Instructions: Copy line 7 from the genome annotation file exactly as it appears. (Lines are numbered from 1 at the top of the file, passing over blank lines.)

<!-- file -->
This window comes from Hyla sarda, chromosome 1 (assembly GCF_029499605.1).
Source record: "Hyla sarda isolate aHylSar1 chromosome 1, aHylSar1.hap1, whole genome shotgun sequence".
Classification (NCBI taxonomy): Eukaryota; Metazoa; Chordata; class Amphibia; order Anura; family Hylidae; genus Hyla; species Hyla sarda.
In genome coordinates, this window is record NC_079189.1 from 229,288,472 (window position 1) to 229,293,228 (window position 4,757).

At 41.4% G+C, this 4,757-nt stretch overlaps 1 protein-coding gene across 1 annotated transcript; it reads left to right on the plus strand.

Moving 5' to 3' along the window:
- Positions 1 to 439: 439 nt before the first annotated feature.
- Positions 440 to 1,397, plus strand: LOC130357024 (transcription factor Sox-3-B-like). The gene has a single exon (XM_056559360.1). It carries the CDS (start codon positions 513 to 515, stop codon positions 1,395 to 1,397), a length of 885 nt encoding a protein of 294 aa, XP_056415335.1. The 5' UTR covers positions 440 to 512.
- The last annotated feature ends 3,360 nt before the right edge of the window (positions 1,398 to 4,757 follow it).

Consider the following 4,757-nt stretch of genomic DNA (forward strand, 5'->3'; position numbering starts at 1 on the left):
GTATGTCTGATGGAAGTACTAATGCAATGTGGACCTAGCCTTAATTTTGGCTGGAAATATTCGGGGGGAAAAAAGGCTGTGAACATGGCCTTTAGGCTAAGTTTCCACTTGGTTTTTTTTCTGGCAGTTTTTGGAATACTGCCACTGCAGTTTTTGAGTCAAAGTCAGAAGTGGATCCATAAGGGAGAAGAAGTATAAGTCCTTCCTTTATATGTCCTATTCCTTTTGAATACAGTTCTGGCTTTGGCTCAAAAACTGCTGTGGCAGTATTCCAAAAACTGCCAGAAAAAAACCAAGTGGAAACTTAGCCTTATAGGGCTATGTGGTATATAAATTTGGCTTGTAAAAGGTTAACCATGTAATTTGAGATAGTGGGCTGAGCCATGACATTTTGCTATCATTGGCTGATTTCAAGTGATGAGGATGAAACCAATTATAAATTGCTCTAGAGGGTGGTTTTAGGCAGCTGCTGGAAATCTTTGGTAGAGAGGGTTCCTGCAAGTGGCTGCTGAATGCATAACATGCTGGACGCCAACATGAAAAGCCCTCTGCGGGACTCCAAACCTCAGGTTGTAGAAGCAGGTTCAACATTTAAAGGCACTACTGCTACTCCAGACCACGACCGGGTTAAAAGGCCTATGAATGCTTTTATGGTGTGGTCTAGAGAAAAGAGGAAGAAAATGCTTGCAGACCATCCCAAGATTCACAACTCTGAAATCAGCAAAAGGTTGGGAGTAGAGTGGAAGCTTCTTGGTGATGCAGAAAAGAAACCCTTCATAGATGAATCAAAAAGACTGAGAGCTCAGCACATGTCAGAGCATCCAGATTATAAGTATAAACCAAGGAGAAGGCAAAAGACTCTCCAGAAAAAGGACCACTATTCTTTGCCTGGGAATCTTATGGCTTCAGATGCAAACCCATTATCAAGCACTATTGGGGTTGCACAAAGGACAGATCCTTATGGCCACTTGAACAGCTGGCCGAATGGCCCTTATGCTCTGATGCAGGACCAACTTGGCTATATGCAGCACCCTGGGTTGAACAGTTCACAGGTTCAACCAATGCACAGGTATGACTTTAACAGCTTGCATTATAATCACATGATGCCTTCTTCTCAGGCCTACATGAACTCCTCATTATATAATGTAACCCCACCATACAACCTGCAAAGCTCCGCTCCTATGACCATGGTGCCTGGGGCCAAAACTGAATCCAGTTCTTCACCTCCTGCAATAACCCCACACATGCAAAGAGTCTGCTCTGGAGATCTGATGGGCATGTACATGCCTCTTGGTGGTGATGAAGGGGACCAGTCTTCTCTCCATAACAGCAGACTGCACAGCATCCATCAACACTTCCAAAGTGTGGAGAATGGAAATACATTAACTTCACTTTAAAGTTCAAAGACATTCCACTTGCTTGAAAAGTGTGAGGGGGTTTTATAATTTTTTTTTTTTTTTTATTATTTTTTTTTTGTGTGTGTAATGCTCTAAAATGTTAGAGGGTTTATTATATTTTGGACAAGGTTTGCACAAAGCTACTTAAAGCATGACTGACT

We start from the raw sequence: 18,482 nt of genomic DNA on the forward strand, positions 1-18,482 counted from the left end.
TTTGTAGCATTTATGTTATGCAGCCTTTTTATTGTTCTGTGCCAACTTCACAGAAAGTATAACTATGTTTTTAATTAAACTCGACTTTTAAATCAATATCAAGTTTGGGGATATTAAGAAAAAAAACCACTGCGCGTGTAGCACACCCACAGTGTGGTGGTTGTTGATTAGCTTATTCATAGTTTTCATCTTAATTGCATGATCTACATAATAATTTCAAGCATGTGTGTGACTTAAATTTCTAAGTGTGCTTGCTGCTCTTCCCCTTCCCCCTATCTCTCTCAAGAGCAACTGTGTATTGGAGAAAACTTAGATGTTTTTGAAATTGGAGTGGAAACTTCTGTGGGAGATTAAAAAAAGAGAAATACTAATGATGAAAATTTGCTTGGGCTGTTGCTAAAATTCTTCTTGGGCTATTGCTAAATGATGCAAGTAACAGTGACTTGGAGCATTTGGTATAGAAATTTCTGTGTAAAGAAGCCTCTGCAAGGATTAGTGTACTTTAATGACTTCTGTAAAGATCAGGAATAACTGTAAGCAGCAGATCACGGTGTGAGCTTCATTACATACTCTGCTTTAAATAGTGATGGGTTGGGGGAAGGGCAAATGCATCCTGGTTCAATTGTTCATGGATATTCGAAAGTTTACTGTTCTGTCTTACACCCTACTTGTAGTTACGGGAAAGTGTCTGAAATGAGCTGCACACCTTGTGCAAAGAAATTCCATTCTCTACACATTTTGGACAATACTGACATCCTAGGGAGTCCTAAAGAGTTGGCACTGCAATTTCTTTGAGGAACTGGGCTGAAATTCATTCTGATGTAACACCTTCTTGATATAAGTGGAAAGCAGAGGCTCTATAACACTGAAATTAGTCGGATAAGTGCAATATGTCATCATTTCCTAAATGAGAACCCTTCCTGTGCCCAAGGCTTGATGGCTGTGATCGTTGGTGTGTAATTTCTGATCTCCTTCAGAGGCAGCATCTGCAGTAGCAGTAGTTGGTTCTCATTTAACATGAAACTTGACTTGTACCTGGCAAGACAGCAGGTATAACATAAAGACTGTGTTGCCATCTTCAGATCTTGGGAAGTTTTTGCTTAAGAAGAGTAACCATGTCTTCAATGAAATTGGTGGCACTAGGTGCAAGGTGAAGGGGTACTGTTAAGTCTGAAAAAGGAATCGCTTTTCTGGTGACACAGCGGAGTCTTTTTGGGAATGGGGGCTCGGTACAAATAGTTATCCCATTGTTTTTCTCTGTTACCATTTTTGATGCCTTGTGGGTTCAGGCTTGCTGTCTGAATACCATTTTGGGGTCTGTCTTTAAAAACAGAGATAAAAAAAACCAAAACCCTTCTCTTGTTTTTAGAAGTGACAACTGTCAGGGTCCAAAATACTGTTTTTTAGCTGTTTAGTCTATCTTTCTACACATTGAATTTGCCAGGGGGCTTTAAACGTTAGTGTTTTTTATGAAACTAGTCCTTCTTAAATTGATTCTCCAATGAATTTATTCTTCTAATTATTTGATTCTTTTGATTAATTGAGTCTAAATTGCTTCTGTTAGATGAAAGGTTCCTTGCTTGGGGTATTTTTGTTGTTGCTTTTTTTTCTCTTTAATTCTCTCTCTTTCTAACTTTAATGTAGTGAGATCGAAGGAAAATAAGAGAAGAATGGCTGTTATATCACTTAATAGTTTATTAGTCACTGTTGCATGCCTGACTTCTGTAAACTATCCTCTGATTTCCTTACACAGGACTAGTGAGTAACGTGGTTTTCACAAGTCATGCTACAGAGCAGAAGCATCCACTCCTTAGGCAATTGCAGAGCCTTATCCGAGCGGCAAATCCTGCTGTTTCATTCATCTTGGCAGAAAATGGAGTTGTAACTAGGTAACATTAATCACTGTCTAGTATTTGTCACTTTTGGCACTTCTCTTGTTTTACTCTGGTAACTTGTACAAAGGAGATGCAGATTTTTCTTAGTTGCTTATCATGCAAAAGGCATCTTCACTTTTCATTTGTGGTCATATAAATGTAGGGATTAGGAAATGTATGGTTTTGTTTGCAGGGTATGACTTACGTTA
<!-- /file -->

- Positions 1 to 439: 439 nt before the first annotated feature.